The Arabian Nights' Entertainments

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Page 14 - Afrite, whose head was in the clouds, while his feet rested upon the ground: his head was like a dome: his hands were like winnowing forks...
Page 14 - Marid, said the fisherman, dost thou say, Suleyman is the Prophet of God? Suleyman hath been dead a thousand and eight hundred years ; and we are now in the end of time. What is thy history, and what is thy tale, and what was the cause of thy entering this bottle?
Page 234 - After two or three days, I perceived a ship just come out of the harbour, making for the place where I was. I made a sign with the linen of my turban, and called to the crew as loud as I could. They heard me, and sent a boat to bring me on board...
Page 16 - I will enrich him for ever : — but the hundred years passed over me, and no one liberated me : and I entered upon another hundred years ; and I said, Whosoever shall liberate me, I will open to him the treasures of the earth...
Page 330 - Their father divided a small inheritance equally between them. Cassim married a very rich wife, and became a wealthy merchant. Ali Baba married a woman as poor as himself, and lived by cutting wood, and bringing it upon three asses into the town, to sell. One day, when Ali Baba was in the forest, and had just cut...
Page x - What but that blessed brief Of what is gallantest and best In all the full-shelved Libraries of Romance ? The Book of rocs, Sandalwood, ivory, turbans, ambergris, Cream-tarts, and lettered apes, and calendars, And ghouls, and genies — O, so huge They might have overed the tall Minster Tower Hands down, as schoolboys take a post ! In truth, the Book of Camaralzaman, Schemselnihar and Sindbad...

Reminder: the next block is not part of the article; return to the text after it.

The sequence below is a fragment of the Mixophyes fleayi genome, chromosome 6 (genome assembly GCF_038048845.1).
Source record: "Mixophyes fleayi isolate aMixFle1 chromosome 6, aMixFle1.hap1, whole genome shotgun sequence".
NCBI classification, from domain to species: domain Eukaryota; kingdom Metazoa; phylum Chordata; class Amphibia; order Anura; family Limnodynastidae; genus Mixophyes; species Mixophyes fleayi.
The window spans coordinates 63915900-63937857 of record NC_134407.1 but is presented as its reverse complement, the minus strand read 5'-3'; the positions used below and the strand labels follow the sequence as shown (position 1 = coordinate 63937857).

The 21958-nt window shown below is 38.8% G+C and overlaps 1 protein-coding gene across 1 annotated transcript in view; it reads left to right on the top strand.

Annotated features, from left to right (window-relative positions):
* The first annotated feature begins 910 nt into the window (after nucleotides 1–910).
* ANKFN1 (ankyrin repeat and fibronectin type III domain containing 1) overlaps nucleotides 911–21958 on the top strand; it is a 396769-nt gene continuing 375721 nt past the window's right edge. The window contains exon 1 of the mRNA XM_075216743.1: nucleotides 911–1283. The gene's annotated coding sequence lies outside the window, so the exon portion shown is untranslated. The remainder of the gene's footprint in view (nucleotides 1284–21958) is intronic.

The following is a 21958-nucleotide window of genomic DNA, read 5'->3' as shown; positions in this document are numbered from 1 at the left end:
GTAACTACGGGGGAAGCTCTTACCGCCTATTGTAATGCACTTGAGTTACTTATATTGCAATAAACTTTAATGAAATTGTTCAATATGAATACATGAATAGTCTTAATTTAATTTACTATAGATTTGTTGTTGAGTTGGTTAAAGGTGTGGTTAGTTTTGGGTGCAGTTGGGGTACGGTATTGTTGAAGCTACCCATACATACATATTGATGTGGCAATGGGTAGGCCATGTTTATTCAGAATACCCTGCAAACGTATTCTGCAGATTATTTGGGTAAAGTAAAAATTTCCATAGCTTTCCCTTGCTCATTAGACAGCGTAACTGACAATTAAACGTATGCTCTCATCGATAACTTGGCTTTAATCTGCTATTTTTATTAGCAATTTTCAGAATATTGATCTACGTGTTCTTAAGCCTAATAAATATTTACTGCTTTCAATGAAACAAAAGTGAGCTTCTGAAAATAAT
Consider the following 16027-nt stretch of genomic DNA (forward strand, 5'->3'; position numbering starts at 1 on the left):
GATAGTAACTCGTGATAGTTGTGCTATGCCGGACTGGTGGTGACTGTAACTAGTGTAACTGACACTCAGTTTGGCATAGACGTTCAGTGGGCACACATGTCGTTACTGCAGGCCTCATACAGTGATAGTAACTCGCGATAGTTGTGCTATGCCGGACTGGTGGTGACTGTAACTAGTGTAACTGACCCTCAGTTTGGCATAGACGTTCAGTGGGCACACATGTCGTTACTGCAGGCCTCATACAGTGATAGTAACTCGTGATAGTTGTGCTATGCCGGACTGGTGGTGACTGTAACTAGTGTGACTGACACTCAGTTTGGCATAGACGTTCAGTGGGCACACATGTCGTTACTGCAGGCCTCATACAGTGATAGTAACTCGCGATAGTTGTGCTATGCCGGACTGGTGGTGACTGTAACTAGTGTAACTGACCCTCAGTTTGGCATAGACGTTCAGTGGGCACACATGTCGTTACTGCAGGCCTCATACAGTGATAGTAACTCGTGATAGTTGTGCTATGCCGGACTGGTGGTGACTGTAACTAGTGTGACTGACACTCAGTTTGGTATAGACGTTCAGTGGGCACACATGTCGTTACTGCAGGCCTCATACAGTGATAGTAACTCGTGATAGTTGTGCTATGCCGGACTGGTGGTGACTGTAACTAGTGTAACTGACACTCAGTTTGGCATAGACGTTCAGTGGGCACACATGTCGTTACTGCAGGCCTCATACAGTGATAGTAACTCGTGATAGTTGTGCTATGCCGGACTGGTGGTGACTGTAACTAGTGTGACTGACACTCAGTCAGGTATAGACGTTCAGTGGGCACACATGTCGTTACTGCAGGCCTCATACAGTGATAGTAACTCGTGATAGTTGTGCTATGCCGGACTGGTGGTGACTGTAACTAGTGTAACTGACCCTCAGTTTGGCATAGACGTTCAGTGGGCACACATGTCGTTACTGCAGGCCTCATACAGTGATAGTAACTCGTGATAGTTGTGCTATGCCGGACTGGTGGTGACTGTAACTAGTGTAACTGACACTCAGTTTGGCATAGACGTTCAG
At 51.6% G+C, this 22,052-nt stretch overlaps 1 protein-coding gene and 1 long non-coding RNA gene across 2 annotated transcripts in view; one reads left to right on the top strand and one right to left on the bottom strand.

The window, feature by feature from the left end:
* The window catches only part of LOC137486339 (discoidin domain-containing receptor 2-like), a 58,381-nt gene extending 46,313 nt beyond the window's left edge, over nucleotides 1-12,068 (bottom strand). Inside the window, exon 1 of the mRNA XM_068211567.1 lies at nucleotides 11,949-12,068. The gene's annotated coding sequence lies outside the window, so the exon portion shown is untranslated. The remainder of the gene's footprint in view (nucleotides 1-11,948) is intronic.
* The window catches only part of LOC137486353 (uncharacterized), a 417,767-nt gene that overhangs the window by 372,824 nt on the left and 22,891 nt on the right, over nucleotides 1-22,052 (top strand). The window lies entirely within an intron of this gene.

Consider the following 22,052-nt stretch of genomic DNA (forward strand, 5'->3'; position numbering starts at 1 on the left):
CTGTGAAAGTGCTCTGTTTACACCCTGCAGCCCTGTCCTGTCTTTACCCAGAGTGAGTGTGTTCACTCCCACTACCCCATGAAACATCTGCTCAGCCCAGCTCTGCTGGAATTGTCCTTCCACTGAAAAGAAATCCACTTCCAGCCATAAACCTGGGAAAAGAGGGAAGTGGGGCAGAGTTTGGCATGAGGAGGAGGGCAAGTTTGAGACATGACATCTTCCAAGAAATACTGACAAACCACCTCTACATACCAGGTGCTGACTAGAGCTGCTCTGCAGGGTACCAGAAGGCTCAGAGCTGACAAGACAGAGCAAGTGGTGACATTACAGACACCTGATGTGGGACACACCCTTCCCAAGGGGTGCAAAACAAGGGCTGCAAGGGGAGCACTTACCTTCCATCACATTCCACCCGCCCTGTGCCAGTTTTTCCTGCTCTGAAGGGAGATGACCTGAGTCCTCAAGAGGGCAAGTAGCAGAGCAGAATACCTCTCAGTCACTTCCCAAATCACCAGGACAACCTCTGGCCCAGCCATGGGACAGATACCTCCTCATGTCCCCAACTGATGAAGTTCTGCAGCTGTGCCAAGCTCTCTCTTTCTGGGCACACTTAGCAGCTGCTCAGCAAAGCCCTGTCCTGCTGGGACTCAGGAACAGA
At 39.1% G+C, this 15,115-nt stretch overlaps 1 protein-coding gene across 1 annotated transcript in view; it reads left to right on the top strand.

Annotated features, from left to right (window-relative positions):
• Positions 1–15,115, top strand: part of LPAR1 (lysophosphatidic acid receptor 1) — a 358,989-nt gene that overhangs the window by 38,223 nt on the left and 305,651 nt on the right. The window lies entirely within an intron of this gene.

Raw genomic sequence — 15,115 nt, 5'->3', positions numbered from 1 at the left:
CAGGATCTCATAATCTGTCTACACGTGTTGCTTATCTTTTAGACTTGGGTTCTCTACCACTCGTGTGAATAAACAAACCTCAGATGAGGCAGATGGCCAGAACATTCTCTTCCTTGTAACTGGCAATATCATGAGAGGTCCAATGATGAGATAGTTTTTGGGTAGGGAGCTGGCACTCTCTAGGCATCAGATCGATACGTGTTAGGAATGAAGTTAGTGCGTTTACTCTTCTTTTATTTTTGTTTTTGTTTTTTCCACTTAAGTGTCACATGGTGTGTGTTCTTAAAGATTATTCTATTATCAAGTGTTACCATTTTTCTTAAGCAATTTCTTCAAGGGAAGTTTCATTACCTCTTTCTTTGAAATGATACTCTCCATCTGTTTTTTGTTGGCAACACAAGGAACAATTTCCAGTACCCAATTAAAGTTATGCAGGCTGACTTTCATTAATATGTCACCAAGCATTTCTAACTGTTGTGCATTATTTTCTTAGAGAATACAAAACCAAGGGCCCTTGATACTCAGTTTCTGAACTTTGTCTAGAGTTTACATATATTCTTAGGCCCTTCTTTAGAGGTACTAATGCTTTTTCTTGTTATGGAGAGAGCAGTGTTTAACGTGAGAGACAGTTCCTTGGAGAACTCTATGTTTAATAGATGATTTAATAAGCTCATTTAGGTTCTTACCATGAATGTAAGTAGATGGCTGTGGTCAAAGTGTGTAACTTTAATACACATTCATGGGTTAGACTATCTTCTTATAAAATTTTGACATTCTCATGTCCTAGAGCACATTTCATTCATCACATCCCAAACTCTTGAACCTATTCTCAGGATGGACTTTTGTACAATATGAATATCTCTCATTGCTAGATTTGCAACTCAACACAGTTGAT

Page 149 - And the owner of the trumpet 5 said, If this trumpet be placed at the gate of the city, it will be as a defender of it; for if an enemy enter the city, this trumpet will send forth a sound against him; so he will be known and arrested. And the owner of the horse said, O my lord, the use of this horse is, that if a man mount it, it will convey him to whatever country he desireth.
Page 347 - ... perceiving no light anywhere, arose and went down into the yard to assemble his men. Coming to the first jar, he felt the steam of the boiled oil; he ran hastily to the rest, and found every one of his troop put to death in the same manner. Full of rage and despair at having failed in his design, he forced the lock of a door that led into the garden and made his escape over the walls. On the following morning, Morgiana related to her master, Ali Baba, his wonderful deliverance from the pretended...
Page 214 - I formerly mentioned. there lived at Bagdad a poor porter called Hindbad.* One day, when the weather was excessively hot, he was employed to carry a heavy burden from one end of the town to the other. Being...
Page 42 - He had been married a long time without having any children, when one night he dreamed that he should have a son, whose life, however, would be but short. This dream, when he awoke, gave him great uneasiness. Some time after this, my mother informed him that she was with child, and the very time when she thought she had conceived, agreed exactly with my father's dream.

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